I love when a reporter finds the world’s oldest person – or anyone over the age of 100 – and asks, “what’s the secret to a long and healthy life?” The centenarians’ responses – from wise to wisecrack – are usually obvious, always candid and sometimes awesome. For example:
“Exercise every day – just get up and move if you can.”
“Get a great education. That is something no one can take away from you.”
“Drink the faucet water.”
And my favorite…
“Don’t die too early.”
All great advice, especially today. For on this date in 1918 – 99 years ago – United Way of Central Indiana was born.
99 years. Very few businesses make it to a 10-year anniversary, according to the data. I’d like to think United Way is on the cusp of its centennial anniversary because we have actually lived the advice of the examples above. Here’s how:
United Way’s roots are in the word “movement.” It all began in Denver with a woman, a priest, two ministers and a rabbi (but no, they didn’t walk into a bar – I don’t think?). These five do-gooders saw people suffering in their community and wanted to do something about it. They knew they couldn’t do it alone. They needed to unite. They created one organization to gather donations and distribute the funds to as many relief agencies as possible in order to generate the biggest impact for those who needed help. Since that moment, the United Way movement has spread to thousands of communities across the U.S. and the globe. While our community needs might vary from city to city, we exercise one rallying cry at United Way: fighting for the education, financial stability, health and basic needs of every person in our community.
Nelson Mandela once said, “Education is the most powerful weapon which you can use to change the world.” We can’t emphasize the importance of education enough. Which is why United Way invests so heavily in programs like ReadUP, where volunteers spend an hour a week reading to third graders. It really is this simple: you must learn to read in order to read to learn.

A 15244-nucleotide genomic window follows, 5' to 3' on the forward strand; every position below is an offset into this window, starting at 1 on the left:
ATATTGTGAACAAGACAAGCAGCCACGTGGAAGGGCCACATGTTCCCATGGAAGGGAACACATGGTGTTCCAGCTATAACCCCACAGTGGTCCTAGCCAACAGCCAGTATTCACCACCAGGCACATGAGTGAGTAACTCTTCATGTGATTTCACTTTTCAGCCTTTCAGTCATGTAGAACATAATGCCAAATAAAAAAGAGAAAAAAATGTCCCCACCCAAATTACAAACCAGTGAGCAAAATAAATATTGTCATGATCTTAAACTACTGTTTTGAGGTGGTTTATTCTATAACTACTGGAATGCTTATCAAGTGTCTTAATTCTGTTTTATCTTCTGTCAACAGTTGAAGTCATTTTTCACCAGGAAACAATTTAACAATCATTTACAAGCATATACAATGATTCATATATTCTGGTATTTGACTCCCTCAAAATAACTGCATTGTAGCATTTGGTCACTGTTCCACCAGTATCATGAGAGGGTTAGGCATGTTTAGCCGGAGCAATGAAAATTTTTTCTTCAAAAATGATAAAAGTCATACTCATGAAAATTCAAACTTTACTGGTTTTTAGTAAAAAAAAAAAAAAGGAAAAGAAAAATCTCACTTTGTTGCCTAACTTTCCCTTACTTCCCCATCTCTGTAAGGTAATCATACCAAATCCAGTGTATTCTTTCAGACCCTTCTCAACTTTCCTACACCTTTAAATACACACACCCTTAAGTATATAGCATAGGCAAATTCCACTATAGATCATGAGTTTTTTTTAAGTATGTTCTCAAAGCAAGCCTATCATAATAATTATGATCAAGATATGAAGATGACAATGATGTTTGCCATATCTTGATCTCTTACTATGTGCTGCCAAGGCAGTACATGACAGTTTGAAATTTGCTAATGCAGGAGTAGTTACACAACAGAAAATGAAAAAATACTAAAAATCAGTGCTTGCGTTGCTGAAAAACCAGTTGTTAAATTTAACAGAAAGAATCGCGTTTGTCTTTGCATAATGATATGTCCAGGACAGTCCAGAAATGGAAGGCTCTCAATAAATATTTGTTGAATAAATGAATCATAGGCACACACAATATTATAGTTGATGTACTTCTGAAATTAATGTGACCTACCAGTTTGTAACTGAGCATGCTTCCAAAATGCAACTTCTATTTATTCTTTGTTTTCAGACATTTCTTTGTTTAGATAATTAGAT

I imagine this piece of advice is rooted in trust, practicality, and community pride. That said, I can’t think of three better words to describe United Way’s work. We can be trusted to fund initiatives that will truly make a difference in someone’s life. We only operate in practical, evidence-based solutions. And, local pride? We drink that faucet water every day.
United Way is a giant collection of people. People who need support, people who pledge support, and people who volunteer to support. Just take a look at our logo – human hands that support and lift a person and a community. Over the next year when you start to see United Way celebrating its 100th birthday, you’ll see more images of hands – hands raising, hands waving, hands high-fiving – throughout our city. We love our people!
And at last, my favorite…“Don’t die too early.”
That won’t happen. We have a milestone birthday to celebrate next year, and we have another 100 years ahead of us to stay in this fight for the education, financial stability, health and basic needs of every person in our community. We are looking for the hand raisers and the game changers to join us as we fight for our kids to get a great education, help our struggling families maintain stable lives, advocate for good public policies that align with our priorities, support our partner agencies which provide critical services to people who desperately need it, and energize a volunteer army – especially from Indy’s active and growing Millennial population – to get their hands dirty and join the cause.
With that said, I have another answer to the question, “What’s the secret to a long life?”
Our answer: Live United.
Jessica Di Santo is the Director of Communications for United Way of Central Indiana. When she isn’t working, she [sometimes] enjoys driving her two daughters to and from piano lessons, band concerts and Indianapolis Children’s Choir rehearsals and performances. Jessica is addicted to the Food Network channel and magazine and recently completed a week-long Culinary Boot Camp at the Culinary Institute of America in Hyde Park, NY. Jessica is a proud Journalism major from Ball State University (chirp, chirp); therefore, she considers her daughters’ math homework cruel and unusual punishment.